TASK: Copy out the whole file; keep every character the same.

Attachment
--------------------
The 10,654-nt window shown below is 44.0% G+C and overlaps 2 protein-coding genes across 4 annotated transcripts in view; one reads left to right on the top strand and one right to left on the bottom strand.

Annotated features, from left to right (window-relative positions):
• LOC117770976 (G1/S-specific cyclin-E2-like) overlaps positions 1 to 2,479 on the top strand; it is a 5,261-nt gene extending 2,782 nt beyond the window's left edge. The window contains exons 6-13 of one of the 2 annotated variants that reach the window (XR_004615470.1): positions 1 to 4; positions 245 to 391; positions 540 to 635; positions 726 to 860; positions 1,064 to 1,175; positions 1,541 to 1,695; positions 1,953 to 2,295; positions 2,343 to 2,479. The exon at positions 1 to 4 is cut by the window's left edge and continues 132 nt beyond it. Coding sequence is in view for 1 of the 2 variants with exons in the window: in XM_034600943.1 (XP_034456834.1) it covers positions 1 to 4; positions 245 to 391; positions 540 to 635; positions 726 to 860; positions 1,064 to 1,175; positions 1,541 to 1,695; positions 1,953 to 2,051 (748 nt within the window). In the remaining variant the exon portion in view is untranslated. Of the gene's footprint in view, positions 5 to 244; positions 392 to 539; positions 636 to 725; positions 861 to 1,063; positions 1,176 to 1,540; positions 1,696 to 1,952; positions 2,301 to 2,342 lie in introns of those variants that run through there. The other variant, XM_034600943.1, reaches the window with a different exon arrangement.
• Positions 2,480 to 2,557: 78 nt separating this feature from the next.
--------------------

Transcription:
The 10,654-nt window shown below is 44.0% G+C and overlaps 2 protein-coding genes across 4 annotated transcripts in view; one reads left to right on the top strand and one right to left on the bottom strand.

Annotated features, from left to right (window-relative positions):
• LOC117770976 (G1/S-specific cyclin-E2-like) overlaps positions 1 to 2,479 on the top strand; it is a 5,261-nt gene extending 2,782 nt beyond the window's left edge. The window contains exons 6-13 of one of the 2 annotated variants that reach the window (XR_004615470.1): positions 1 to 4; positions 245 to 391; positions 540 to 635; positions 726 to 860; positions 1,064 to 1,175; positions 1,541 to 1,695; positions 1,953 to 2,295; positions 2,343 to 2,479. The exon at positions 1 to 4 is cut by the window's left edge and continues 132 nt beyond it. Coding sequence is in view for 1 of the 2 variants with exons in the window: in XM_034600943.1 (XP_034456834.1) it covers positions 1 to 4; positions 245 to 391; positions 540 to 635; positions 726 to 860; positions 1,064 to 1,175; positions 1,541 to 1,695; positions 1,953 to 2,051 (748 nt within the window). In the remaining variant the exon portion in view is untranslated. Of the gene's footprint in view, positions 5 to 244; positions 392 to 539; positions 636 to 725; positions 861 to 1,063; positions 1,176 to 1,540; positions 1,696 to 1,952; positions 2,301 to 2,342 lie in introns of those variants that run through there. The other variant, XM_034600943.1, reaches the window with a different exon arrangement.
• Positions 2,480 to 2,557: 78 nt separating this feature from the next.